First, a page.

With snow this weekend and another round of cold temperatures expected in coming weeks, it feels like spring will never get to Illinois. But it will arrive someday – I promise.
In coming weeks, many will point to the spring equinox as the start of spring, which is March 20 this year. The equinox is an astronomical event when the Earth’s axis is at a 90 degree angle to the sun (see figure). In theory, the length of day and night are the same around the world. However, due to how we calculate sunrise and sunset, and how the earth is not a perfect sphere means that the days and nights are not exactly equal in length on the equinox. However, that’s a story for another day.
The bigger problem with the equinox definition is that the spring and fall equinox*, as well as the winter and summer solstice, do not line up well with the annual march of temperature (see figure below for Chicago). With spring, temperatures on average are already warming significantly by March 21, compared to temperatures in January and February. By the arrival of the summer solstice, temperatures are already getting very close to their annual maximum.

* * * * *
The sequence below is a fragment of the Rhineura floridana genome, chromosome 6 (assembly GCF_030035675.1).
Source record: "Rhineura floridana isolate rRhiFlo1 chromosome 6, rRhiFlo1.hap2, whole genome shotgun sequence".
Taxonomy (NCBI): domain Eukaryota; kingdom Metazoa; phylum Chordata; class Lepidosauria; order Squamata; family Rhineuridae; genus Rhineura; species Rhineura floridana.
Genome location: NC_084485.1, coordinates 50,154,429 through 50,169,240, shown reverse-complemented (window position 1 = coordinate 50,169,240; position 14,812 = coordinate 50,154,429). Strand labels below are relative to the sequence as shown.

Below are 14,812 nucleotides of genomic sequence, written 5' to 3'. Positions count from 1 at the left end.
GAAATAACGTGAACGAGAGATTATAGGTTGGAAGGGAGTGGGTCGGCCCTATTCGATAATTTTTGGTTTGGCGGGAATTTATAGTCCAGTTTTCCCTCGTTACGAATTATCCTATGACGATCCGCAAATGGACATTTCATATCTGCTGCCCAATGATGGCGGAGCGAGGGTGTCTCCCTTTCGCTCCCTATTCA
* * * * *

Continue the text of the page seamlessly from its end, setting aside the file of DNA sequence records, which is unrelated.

As a result, many climatologists and meteorologists use calendar month definitions that line up better with the average annual changes in temperature. It works best for summer (June-August) and winter (December-February) in capturing the warmest and coldest periods of the year. In spring (March-May) and fall (September-November), it works well at capturing the strong transition in average temperatures. Several professional have called the period March-May “meteorological spring”, but it is based on climatological data so the better term is “climatological spring”.
Of course, all of this is a bit academic. We all carry our own definition of spring that is probably more in line with nature – the first signs of green grass, the buds swelling on trees and shrubs, increased activity in wildlife (especially birds). I think the one thing winter does best is to make us appreciate spring even more.
*the use of words like winter, spring, summer, and fall, are in reference to the Northern Hemisphere.